One of the more interesting media questions in the next couple of months may revolve around the NBA draft, and if famed reporter Adrian Wojnarowski will indicate picks before they’re shown on TV. Woj has a long history of doing that during his time at Yahoo, and doing so on their streaming draft show the past two years, but this will mark his first year of covering the draft for TV rightsholder ESPN; previously, he said he didn’t care about spoiling ESPN’s TV coverage considering that they were “a competitor,” but will that change now that he’s working for the Worldwide Leader, especially considering their longstanding anti-tipping policy around the NFL draft?
Of course, ESPN let their own reporters break pick news on Twitter last year, but some of that may have been knowing that Woj would do it if they didn’t. Still, from Woj’s comments to Adam Carapell for a Complex feature published this week, it sounds like pick-tipping may still be in the cards. He did say there haven’t been firm conversations about that yet, though, as he’s been focused on lottery coverage (which happened last night, along with him and the rest of the lottery team being featured on a second-screen experience broadcast for Game 2 of the Eastern Conference Finals on ESPN2) and coverage of the upcoming combine. Here are his comments on that front:
Is the plan come draft night to tweet out the selections before Adam Silver announces them?
We haven’t talked a lot about the draft. I think how we’re covering the draft and how it’s going to look, as far as I know, nothing’s changed. But we’ve been focused on the combine and the lottery and I know we’ll start getting into those conversations after that. But draft night is always huge for news and trades. To me, the bigger thing on draft night has always been the trades and deals. You look back at the draft night deals, Portland moving up to get Zach Collins and Utah moving up to get Donovan Mitchell, were obviously impactful. And prior to the daft, the [Markelle] Fultz, [Jayson] Tatum Boston-Philly trade. That’s always more interesting to me than the picks, but it’s all part of that night and it’s taken on a life of its own over the years.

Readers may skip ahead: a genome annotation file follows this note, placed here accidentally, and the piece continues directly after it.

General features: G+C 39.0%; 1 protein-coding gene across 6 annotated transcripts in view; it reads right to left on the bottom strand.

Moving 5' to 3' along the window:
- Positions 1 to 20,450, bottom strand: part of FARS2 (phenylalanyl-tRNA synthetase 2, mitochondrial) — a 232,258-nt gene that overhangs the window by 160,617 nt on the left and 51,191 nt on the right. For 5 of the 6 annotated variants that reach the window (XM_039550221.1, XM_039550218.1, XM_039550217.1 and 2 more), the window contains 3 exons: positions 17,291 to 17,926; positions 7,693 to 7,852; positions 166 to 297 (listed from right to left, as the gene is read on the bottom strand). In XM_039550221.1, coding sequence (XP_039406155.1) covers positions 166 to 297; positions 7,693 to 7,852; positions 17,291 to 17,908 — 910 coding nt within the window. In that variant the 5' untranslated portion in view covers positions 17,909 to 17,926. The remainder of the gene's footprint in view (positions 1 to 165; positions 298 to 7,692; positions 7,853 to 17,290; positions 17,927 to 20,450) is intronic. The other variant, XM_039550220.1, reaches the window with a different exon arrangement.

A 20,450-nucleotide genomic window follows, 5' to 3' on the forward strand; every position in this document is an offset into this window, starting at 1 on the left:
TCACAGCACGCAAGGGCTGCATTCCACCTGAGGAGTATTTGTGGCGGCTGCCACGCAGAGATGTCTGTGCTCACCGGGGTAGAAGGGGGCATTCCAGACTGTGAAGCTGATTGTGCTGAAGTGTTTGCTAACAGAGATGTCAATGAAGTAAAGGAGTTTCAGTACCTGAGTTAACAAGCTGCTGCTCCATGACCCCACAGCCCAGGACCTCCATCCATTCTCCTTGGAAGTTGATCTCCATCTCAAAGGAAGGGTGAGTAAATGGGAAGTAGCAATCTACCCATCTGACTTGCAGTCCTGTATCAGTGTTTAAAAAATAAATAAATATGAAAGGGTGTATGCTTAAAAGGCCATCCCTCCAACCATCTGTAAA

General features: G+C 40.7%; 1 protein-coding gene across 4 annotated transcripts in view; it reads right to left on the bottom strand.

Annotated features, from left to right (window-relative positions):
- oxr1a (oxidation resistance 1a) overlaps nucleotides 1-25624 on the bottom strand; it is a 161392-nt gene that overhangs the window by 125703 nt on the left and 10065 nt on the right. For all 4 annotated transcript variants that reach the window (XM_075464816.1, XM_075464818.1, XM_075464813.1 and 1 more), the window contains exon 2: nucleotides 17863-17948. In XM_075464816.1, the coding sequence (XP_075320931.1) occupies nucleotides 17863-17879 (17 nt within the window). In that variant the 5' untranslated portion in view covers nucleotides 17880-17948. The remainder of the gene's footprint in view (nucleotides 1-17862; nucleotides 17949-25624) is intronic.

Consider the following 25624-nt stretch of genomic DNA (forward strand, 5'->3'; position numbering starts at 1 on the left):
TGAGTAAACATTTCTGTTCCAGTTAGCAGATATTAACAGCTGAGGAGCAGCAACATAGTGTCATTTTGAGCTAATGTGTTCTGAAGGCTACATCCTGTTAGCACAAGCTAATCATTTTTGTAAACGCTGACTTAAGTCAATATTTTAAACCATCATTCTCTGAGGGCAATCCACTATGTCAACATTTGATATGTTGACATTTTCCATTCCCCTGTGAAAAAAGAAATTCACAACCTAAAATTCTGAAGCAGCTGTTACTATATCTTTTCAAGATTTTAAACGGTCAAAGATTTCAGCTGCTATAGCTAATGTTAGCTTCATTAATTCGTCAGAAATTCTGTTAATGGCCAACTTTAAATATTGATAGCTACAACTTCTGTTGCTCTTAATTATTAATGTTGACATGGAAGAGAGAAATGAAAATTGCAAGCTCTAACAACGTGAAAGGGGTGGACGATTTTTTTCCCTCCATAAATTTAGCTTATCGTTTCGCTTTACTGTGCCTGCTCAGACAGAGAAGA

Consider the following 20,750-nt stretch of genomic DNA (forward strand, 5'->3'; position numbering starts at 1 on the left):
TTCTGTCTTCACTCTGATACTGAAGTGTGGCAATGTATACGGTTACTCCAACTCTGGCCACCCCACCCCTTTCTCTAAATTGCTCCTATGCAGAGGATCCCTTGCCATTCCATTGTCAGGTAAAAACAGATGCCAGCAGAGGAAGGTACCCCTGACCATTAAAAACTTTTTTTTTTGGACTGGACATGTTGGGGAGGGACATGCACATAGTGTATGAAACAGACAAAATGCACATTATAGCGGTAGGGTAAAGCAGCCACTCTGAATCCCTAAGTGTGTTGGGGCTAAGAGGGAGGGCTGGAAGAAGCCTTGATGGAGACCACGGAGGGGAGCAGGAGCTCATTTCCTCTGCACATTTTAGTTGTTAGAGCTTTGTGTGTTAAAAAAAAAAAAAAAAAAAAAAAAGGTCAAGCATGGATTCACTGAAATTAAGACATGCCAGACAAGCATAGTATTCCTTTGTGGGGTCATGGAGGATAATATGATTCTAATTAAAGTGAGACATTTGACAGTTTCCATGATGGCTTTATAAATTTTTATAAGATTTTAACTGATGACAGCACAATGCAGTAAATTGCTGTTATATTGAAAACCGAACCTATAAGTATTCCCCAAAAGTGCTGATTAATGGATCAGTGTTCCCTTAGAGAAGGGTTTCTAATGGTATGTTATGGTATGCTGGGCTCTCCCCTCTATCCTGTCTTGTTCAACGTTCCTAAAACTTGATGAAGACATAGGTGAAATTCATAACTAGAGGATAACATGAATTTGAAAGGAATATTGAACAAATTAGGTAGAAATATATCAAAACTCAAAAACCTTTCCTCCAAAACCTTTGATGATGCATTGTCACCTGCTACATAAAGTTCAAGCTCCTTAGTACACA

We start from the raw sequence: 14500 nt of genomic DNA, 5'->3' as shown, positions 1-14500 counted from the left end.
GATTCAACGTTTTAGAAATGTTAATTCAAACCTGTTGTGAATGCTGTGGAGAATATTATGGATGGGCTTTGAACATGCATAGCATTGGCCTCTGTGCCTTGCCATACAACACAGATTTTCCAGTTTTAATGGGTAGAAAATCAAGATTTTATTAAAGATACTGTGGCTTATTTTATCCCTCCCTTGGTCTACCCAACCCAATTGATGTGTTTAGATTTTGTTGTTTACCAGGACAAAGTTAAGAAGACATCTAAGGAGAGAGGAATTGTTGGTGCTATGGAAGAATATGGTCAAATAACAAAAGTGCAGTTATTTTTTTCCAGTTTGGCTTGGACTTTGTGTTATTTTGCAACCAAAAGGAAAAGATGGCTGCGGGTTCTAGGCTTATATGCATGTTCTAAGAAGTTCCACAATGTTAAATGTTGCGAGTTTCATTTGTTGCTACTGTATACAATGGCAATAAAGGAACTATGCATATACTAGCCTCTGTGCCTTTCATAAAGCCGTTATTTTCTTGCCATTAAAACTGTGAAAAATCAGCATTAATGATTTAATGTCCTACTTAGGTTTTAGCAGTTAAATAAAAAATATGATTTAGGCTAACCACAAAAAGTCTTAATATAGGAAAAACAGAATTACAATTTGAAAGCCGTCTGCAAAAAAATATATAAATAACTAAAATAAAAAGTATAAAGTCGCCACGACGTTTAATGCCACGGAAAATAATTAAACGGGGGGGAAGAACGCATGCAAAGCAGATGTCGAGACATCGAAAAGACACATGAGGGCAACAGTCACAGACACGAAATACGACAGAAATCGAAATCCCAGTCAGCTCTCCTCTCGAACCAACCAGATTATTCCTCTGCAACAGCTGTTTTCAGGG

That’s not an entirely new approach, as Woj has often emphasized his focus on the trades and deals rather than just who teams will pick, but reporting who they will pick has also been a key part of his draft coverage over the years. And it will be interesting to see how ESPN handles that now he’s in the fold. NBA fans have launched many less complaints against pick-tipping than NFL fans over the years, maybe because it’s been such a common thing with Woj et al, so there’s certainly a chance Woj could just continue as before (he’ll likely be part of ESPN’s on-air coverage too, but that didn’t stop him from breaking tons of news on Twitter as well while at Yahoo), and that may make sense to keep him happy, to keep fans who like knowing what’s next happy, and to keep them from getting scooped by reporters for non-rightsholders (such as Yahoo’s Shams Charania).
But it’s also possible that the network could try and limit the pick-tipping to try and bolster their on-air show, an approach we’ve seen with their and NFLN’s coverage of the NFL draft, and that could have all sorts of interesting ramifications if they go that route.
In any case, that’s only one of the particularly notable sections of this profile piece. The other one revolves around Woj’s dual iPhones, which he told Carapell is thanks to a tip he got from ESPN NFL insider Adam Schefter:
“Schefter taught me a little trick that I had never thought of which was have your second phone with a different carrier,” says Woj. “Have two different carriers and the text messages come in on the same number because sometimes if you’re in a bad area it won’t come in on one carrier but a text will come in on another. I’m actually fearful because I’ve lost some [texts] before where people sent things and sometimes it gets jammed up. I’ve learned a lot from him, but that’s a tangible one.”
That’s something most people probably won’t have to contemplate, but for a highly-connected reporter who’s often travelling and often breaking news, it makes a lot of sense. There are lots of areas where cell coverage is strong on one carrier and weak on another, so having separate phones on different carriers but with texts routed to the same number can certainly seem beneficial. And hey, for people and companies with the resources to pull that off, why not?
It’s notable that elsewhere in the profile, too, Woj talks about how “After one or two text messages, I like to pick the phone up,” and about how he values the facetime he gets with different NBA coaches, front office staffers and so on at events like the NBA combine. So it’s not like he’s learning everything reports only through texts. But still, texts can be pretty important, so it’s smart that he’s figured out a way to maximize his chances of getting them in a timely manner. The main question now may be to what extent he’s able to report what he learns during ESPN’s draft coverage, whether that’s via text or via another method.